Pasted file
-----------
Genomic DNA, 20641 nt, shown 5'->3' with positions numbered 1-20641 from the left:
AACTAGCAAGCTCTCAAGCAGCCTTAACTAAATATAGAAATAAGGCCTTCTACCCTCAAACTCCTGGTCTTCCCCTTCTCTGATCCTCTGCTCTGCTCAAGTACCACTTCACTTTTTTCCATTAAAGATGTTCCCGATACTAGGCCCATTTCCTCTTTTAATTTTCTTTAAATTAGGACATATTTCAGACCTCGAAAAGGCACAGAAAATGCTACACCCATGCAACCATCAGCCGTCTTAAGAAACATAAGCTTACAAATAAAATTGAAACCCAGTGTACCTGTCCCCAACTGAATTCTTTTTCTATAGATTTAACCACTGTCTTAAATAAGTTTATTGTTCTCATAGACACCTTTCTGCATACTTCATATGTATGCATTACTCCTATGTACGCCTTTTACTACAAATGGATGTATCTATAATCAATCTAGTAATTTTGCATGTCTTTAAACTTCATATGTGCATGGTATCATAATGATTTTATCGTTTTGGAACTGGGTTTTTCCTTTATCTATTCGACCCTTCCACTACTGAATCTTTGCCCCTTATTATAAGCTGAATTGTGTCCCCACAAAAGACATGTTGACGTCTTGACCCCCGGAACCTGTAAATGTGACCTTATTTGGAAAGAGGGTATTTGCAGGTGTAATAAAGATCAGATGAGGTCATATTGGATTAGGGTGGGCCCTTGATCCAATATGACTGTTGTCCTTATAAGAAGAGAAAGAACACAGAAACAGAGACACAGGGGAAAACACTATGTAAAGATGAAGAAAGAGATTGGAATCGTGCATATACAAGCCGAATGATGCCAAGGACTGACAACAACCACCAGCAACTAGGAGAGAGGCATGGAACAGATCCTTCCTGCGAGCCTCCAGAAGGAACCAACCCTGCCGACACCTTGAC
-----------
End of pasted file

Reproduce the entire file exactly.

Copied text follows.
Genomic DNA, 20641 nt, shown 5'->3' with positions numbered 1-20641 from the left:
AACTAGCAAGCTCTCAAGCAGCCTTAACTAAATATAGAAATAAGGCCTTCTACCCTCAAACTCCTGGTCTTCCCCTTCTCTGATCCTCTGCTCTGCTCAAGTACCACTTCACTTTTTTCCATTAAAGATGTTCCCGATACTAGGCCCATTTCCTCTTTTAATTTTCTTTAAATTAGGACATATTTCAGACCTCGAAAAGGCACAGAAAATGCTACACCCATGCAACCATCAGCCGTCTTAAGAAACATAAGCTTACAAATAAAATTGAAACCCAGTGTACCTGTCCCCAACTGAATTCTTTTTCTATAGATTTAACCACTGTCTTAAATAAGTTTATTGTTCTCATAGACACCTTTCTGCATACTTCATATGTATGCATTACTCCTATGTACGCCTTTTACTACAAATGGATGTATCTATAATCAATCTAGTAATTTTGCATGTCTTTAAACTTCATATGTGCATGGTATCATAATGATTTTATCGTTTTGGAACTGGGTTTTTCCTTTATCTATTCGACCCTTCCACTACTGAATCTTTGCCCCTTATTATAAGCTGAATTGTGTCCCCACAAAAGACATGTTGACGTCTTGACCCCCGGAACCTGTAAATGTGACCTTATTTGGAAAGAGGGTATTTGCAGGTGTAATAAAGATCAGATGAGGTCATATTGGATTAGGGTGGGCCCTTGATCCAATATGACTGTTGTCCTTATAAGAAGAGAAAGAACACAGAAACAGAGACACAGGGGAAAACACTATGTAAAGATGAAGAAAGAGATTGGAATCGTGCATATACAAGCCGAATGATGCCAAGGACTGACAACAACCACCAGCAACTAGGAGAGAGGCATGGAACAGATCCTTCCTGCGAGCCTCCAGAAGGAACCAACCCTGCCGACACCTTGAC